- How ACOs Will Use and Disclose Protected Health Information While Complying with HIPAA
- April 29, 2011 | Author: Dianne J. Bourque
- Law Firm: Mintz, Levin, Cohn, Ferris, Glovsky and Popeo, P.C. - Boston Office
The Centers for Medicare & Medicaid Services (CMS) has released proposed regulations establishing Accountable Care Organizations (ACOs) and creating the Medicare Shared Savings Program (the Program). The Program will permit health care providers and suppliers to form ACOs and to reward those that lower health care costs for Medicare fee-for-service beneficiaries, while meeting quality of care performance standards. The Program will also hold accountable ACOs that fail to generate savings. CMS will assign beneficiaries to ACOs based on their utilization of primary care services.
To facilitate beneficiary assignment and to ensure that ACOs have the baseline data necessary to evaluate and improve care, Medicare is proposing various uses and disclosures of beneficiary data constituting protected health information (PHI). This PHI ranges from demographic information to claims history, and all of it is protected by the privacy regulations issued under the Health Insurance Portability and Accountability Act of 1996 (HIPAA). This advisory discusses CMS’s proposed uses and disclosures of PHI in connection with the Program, its rationale under HIPAA for using PHI, and additional protections proposed by CMS that exceed HIPAA requirements.
CMS proposes to use beneficiary name, date of birth, sex, and health insurance claim number in order to assign beneficiaries to ACOs and to identify beneficiaries to ACO providers. Beneficiary permission or authorization for this use of PHI will not be obtained because CMS believes that the use of this data is permissible as a “health care operation” under HIPAA.
Under HIPAA, a covered entity, such as the Medicare fee-for-service program, is permitted to disclose PHI to another covered entity (such as a provider) without a patient’s authorization if both entities have a relationship with the patient and if the disclosure is for certain enumerated purposes, including population based activities relating to improving health or reducing health costs, protocol development, case management and care coordination. CMS has determined that the disclosure of PHI to an ACO is consistent with this purpose. However, CMS is seeking feedback on whether or how the chosen data points will support the goals of the Program.
CMS proposes making detailed Medicare claims information available to ACOs, on a monthly basis, to support proactive care coordination and to help ACOs track performance against defined performance measures. However, access to claims data will not be unrestricted. CMS proposes limiting available claims data to those beneficiaries who have received services from a primary care physician participating in the ACO during the performance year. Additionally, ACOs requesting claims data will be required to justify their request and explain how they intend to use the data to evaluate performance.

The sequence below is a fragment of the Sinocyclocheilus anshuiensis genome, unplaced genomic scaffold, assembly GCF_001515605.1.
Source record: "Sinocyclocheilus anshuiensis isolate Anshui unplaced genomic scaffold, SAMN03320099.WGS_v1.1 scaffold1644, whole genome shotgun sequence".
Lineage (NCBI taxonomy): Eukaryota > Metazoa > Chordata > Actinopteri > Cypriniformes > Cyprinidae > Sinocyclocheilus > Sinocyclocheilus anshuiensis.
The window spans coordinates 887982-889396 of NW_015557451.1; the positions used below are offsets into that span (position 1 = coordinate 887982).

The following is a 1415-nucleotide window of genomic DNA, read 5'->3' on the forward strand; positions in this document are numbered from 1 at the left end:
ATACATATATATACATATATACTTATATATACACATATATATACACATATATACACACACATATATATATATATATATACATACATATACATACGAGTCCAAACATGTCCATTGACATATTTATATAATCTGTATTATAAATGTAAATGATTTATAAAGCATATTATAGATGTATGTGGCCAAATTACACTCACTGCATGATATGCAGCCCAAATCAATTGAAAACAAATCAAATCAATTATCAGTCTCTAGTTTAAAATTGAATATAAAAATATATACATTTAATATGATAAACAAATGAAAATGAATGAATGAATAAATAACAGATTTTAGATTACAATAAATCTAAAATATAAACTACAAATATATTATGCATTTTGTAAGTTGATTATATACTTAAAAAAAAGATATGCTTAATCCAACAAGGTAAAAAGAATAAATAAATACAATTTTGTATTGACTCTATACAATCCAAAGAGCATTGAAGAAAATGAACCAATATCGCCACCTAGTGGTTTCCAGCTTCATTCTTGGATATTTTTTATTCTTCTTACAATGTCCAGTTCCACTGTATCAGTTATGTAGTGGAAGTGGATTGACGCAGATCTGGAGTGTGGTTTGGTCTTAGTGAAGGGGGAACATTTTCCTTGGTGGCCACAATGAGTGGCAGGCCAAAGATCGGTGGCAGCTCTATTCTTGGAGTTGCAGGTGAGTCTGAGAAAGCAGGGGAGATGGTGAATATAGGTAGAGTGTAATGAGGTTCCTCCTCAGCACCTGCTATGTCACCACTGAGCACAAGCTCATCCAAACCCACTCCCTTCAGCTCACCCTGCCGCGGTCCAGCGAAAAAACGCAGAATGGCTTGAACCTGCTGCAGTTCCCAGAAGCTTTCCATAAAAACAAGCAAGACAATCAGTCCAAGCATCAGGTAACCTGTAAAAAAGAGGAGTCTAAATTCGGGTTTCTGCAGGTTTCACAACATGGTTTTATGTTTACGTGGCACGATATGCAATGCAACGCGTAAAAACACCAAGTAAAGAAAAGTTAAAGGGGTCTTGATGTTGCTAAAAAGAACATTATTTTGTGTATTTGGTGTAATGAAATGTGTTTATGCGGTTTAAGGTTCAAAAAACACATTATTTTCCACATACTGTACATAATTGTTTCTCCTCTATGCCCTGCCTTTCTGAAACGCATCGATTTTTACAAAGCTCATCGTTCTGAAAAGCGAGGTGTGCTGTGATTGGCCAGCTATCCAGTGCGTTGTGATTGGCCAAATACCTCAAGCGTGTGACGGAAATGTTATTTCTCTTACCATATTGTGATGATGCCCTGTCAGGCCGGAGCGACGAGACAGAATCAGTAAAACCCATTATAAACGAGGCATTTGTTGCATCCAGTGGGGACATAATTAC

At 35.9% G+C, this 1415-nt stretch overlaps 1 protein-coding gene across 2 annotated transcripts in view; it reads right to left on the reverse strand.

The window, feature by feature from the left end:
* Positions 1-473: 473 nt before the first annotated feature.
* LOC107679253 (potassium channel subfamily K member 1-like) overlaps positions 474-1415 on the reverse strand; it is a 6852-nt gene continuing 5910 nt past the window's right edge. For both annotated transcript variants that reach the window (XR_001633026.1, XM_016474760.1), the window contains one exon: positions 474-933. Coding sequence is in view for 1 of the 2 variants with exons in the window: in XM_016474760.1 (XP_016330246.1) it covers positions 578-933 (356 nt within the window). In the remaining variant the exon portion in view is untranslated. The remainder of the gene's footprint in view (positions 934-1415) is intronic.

Protections Beyond HIPAA Requirements
Although HIPAA’s exception for health care operations would likely permit the use and disclosure of claims data, CMS is proposing that ACOs enter into “data use agreements” with CMS prior to receiving identifiable claims data, but not in connection with disclosures of demographic data used to identify beneficiaries. A data use agreement is an agreement established under HIPAA between a covered entity and the intended recipient of a “limited data set,” which is a term used under HIPAA to describe a limited amount of PHI. A data use agreement defines the ways in which the recipient may use the data and how it must be protected. In this case, a data use agreement would prohibit the sharing of claims data outside of the ACO and would further prohibit any use of claims data that would violate HIPAA. Data use agreement compliance will be a condition of participation in the Program.
CMS is also proposing that each Medicare beneficiary receive notice at the point of care that the provider is part of an ACO. The notice would include the right to opt out of disclosures of PHI in connection with the Program. ACOs will also be required to provide a form confirming that the beneficiary has received notice of potential uses and disclosures of their claims data and a simple process for opting out of information sharing, such as a phone number or e-mail address.
The proposed regulations related to data use agreements, beneficiaries’ notices, opt-out rights, and documentation of compliance with notice requirements arguably exceed HIPAA’s requirements and have the potential to create administrative burdens for ACO participants. For example, ACOs will have to keep track of beneficiaries who have elected to opt out of claims history disclosures to ensure that they are not included in ACO care planning efforts. Also, a provider whose patients are assigned to the provider’s ACO will have to distinguish between permissible uses of PHI in the ordinary course of care and uses of PHI in connection with ACO activities for beneficiaries who have opted out.
Providers and others who are concerned about these requirements or about the use of the PHI of Medicare beneficiaries generally should consider submitting comments to CMS.